Walker, the Nebraska professor, called that a "gross exaggeration."
Moore said police unions have it "written into a contract that (officers) are not going to be accountable" for misconduct. The context implies that this is referring in particular to deaths they cause.
This is a sweeping claim that implies by its lack of specificity that officers are shielded from internal, criminal and civil liability by language in their union contract.
Unions simply don’t have that kind of power.
Police unions do offer protections that can make it more difficult to discipline officers, or result in lesser punishments. But officers protected by union contracts are routinely fired, criminally charged and successfully sued in civil court.
There’s a point to be made about union contract influence, but Moore’s attempt to make it was greatly exaggerated.
We rate this claim Mostly False.
PBS Wisconsin, "Here & Now for June 12, 2020," June 12, 2020
Email exchange with Office of Rep. Gwen Moore, June 25, 2020.
Email exchange with Stephen Rushin, associate law professor at Loyola University Chicago, July 9, 2020
Email exchange with Seth Stoughton, associate professor of law at the University of South Carolina, June 8, 2020
Email exchange with David Harris, law professor at the University of Pittsburgh School of Law, July 8, 2020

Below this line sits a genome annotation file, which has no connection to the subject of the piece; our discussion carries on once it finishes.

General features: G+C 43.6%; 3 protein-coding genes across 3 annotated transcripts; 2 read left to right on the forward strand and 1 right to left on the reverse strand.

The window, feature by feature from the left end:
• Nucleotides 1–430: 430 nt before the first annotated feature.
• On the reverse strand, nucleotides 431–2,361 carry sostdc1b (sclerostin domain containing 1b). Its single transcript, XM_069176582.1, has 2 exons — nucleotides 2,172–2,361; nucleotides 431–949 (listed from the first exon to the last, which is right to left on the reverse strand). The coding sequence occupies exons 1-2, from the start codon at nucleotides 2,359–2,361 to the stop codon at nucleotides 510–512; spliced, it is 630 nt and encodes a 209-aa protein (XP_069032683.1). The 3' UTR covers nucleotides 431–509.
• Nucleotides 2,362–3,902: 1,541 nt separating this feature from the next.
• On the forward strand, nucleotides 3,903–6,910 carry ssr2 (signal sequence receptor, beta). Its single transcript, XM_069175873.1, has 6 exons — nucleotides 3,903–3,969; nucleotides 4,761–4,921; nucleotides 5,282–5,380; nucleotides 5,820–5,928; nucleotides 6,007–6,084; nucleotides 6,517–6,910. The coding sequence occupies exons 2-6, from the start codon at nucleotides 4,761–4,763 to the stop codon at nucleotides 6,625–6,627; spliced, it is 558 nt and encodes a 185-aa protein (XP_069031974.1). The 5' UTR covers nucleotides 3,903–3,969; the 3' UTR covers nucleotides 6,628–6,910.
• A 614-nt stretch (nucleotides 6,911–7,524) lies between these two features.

Interview with Samuel Walker, emeritus professor of criminology and criminal justice at the University of Nebraska Omaha, July 7, 2020
Joanna C. Schwartz, Police Indemnification (study), June 2014
Email exchange with Jim Palmer, executive director of the Wisconsin Professional Police Association, June 25, 2020.
USA Today, "The major stumbling block: Powerful police unions stand in the way of structural reform, experts say," June 12, 2020
USA Today "House approves sweeping police reform package that would ban chokeholds, end qualified immunity after George Floyd death," June 25, 2020
Politico, How police reform collapsed in the Senate, June 24, 2020
Cornell Law School Legal Information Institute, Qualified immunity, accessed July 9, 2020
Cornell Law School, Compelled Statements from Police Officers and Garrity Immunity, November 2011
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Unions limit police accountability, but Moore claim exaggerates impact